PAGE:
An injured eagle was transported from Ucluelet to the North Island Wildlife Recovery Centre in Errington on Wednesday night after crashing into a local residence the day before.
Ucluelet local Crystal Wright told the Westerly News she was eating lunch inside her Eber Road home when she heard a commotion outside and looked out to see an eagle fly into her window.
“I heard of bunch of crows calling and I looked and they were chasing an eagle,” she said. “The eagle looked up for one second and then it hit my back window.”
She said she went outside and found the eagle unconscious.
“The crows started to come down and try to peck the eagle and try to attack it, so I stayed there for a little bit because it was stunned. It was knocked out. I was trying to get the birds away from him,” she said. “He started coming around so, I thought, ‘I’ll just leave him for a little bit and he’ll hopefully fly away,’ but it didn’t.”
After 24 hours passed and the eagle continued hopping around her yard seemingly unable to fly away, she started calling anyone she could think of seeking treatment for the bird.
“I knew, at that point, that something was wrong with it,” she said. “I got a hold of the CARE Network and they hooked me up with Ryan Wackett from Westcoast Connect…It was really fortunate for Ryan to come and volunteer to take it down all the way.”
Wackett, who owns and operates Westcoast Connect, a cargo and freight company based in Nanaimo, arrived with a crate and was able to capture the eagle and transport it to the North Island Wildlife Recovery Centre.
He told the Westerly News he’d never wrangled an eagle before, but was happy to help.
“It was an amazing experience. I would do it again in a heartbeat…We’re really down with helping out the community and helping out wildlife especially,” he said adding he consistently donates to the wildlife recovery centre. “We’ve been there a few times and we love it. So it was kind of a no brainer.”
The centre’s wildlife manager Julie Mackey told the Westerly News on Thursday that the eagle was resting and would be assessed fully on Friday.
“It’s had two good meals so far. It is a thin bird so it needs some good nutrition. It’s able to stand up. It’s got mild signs of some head trauma maybe, just the way its pupils are moving…We want to just give it a day of low stress after being caught and transported last evening,” Mackey said adding a full-body X-Ray would be conducted. “We’ll do a full body exam first to stretch wings out, stretch feet out check the inside of its mouth feel its body condition seeing if there are any sort of obvious external signs as to what the problem is.”
She was thrilled to see locals come together to get the animal to treatment.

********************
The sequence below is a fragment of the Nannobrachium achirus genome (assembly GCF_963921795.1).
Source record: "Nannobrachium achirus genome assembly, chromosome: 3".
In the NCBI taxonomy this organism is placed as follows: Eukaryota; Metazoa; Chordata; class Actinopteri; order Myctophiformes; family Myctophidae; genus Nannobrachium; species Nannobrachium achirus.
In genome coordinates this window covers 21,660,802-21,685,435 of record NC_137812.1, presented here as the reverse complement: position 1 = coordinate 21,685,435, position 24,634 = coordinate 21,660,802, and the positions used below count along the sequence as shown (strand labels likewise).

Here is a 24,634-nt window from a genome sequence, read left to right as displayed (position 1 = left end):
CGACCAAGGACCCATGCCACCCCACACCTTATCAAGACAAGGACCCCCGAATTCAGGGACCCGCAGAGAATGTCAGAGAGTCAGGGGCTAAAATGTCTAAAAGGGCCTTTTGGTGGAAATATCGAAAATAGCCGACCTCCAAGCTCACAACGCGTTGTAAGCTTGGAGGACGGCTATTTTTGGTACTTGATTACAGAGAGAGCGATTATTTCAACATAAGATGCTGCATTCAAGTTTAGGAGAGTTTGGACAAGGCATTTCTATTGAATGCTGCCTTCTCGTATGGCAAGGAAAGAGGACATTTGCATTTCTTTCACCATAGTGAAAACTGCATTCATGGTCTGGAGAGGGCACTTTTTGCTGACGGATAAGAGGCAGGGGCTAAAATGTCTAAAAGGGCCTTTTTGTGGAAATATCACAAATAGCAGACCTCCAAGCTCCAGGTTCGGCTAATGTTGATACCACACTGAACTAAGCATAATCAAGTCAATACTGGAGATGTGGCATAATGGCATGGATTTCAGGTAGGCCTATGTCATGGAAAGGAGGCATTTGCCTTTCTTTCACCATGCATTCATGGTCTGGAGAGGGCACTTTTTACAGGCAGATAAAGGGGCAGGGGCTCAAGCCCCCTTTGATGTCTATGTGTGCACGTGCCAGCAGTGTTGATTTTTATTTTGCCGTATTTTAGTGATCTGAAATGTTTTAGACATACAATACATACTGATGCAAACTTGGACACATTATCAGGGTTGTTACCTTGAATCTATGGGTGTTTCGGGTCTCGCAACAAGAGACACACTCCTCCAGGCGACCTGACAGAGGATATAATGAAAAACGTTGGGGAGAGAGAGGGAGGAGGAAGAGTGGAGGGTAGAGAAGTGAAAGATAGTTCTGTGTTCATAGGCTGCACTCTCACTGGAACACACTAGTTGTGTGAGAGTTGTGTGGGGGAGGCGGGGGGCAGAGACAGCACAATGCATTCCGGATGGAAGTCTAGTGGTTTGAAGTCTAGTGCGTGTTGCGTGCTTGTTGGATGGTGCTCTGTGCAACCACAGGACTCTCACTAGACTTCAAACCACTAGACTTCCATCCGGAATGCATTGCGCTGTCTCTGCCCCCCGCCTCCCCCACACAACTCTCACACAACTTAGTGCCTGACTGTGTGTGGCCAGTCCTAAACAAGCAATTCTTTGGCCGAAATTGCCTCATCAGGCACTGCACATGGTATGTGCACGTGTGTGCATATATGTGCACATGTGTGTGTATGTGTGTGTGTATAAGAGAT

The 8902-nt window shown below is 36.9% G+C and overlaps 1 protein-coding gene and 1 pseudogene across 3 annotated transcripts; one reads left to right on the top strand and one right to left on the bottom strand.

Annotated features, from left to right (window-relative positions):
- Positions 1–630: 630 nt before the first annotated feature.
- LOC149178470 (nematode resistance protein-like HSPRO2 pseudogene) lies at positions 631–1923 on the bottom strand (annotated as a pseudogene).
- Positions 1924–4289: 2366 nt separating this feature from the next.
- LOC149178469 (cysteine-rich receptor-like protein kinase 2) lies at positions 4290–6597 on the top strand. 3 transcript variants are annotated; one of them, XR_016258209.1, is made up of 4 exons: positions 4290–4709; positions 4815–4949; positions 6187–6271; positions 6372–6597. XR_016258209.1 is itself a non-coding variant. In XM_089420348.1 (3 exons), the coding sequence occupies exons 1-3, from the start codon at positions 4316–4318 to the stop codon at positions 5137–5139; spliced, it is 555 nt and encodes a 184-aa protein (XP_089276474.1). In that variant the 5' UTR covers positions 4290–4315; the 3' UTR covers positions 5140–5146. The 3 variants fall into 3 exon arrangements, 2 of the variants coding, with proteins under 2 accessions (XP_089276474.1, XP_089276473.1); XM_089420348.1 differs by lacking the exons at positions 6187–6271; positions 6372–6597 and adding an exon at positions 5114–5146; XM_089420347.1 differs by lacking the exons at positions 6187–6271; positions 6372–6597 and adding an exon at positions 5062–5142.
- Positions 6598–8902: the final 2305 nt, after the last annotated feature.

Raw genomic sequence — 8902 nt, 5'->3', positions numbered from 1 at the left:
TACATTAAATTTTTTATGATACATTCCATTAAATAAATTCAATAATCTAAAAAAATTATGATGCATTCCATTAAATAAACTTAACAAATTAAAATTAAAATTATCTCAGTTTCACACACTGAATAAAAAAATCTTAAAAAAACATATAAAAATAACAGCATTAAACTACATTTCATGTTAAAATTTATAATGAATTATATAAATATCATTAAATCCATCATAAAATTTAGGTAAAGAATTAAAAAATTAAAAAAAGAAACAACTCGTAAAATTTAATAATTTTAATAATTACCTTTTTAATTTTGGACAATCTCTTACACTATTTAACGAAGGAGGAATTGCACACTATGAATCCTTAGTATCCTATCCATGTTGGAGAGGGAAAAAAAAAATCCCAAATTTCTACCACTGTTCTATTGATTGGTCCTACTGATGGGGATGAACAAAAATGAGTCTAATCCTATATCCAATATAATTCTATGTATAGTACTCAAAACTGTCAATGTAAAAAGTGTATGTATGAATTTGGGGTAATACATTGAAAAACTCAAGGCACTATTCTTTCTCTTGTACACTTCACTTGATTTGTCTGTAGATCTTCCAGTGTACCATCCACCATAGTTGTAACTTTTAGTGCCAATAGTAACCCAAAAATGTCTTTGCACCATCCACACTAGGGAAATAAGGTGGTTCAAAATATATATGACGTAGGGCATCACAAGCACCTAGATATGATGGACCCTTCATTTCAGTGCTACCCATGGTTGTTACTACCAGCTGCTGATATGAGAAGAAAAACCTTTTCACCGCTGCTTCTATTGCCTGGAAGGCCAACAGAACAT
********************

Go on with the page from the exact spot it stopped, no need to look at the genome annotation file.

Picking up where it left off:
“Wild species are facing more and more problems these days with people in their territory and there’s more dangers to them so if we have people that care enough to try and catch them and help them that’s wonderful,” she said.
Wright suggested Eber Road hosts a constant flurry of bird activity because of the nearby fish plants and noted BC Hydro installed reflectors on power lines in the area to deter birds from running into them, though that still happens often.
“It actually just happened yesterday, a crow hit the power line and the power went out here,” she said.
She said her window was surprisingly undamaged, though some fur remained stuck to it as evidence of the crash, but neighbouring residents have had their windows smashed out by eagles.
“Unfortunately it happens a couple times a year where birds are hitting the wires and eagles are hitting windows but this was a first time for me at my house,” she said. “It was quite a thing to see an eagle up that close. It was really cool. We’re wishing he would have flown away on his own, but we’re grateful that people helped out.”
She hopes the eagle is released soon.
“I’m hoping they can fix him up,” she said. “Eagles do mate for life so it was kind of a touchy thing of what we were going to be doing with it, because, if you’re going to take it out of here, well he could have a mate.”
The centre is currently rehabilitating another Ucluetian eagle that came in after being found on Cedar Road on March 29.
“Somebody found him just sitting roadside…He was able to fly short distances, but he wasn’t able to gain any height so people were able to catch him and grab him and brought him down to us,” Mackey said. “It’s made it through all the graduated steps of rehab and it’s flying in our big 110-foot flight cage right now.”
She said the recovering eagle is “showing all the signs that he’ll be releasable again,” but the centre will wait for hunting conditions to improve in the fall before setting him free.
“They’ve got good access to food here, so we’ll wait until the habitat conditions are not so hot and dry and low-food and, as soon as fish are running, he would be on the roster for release.”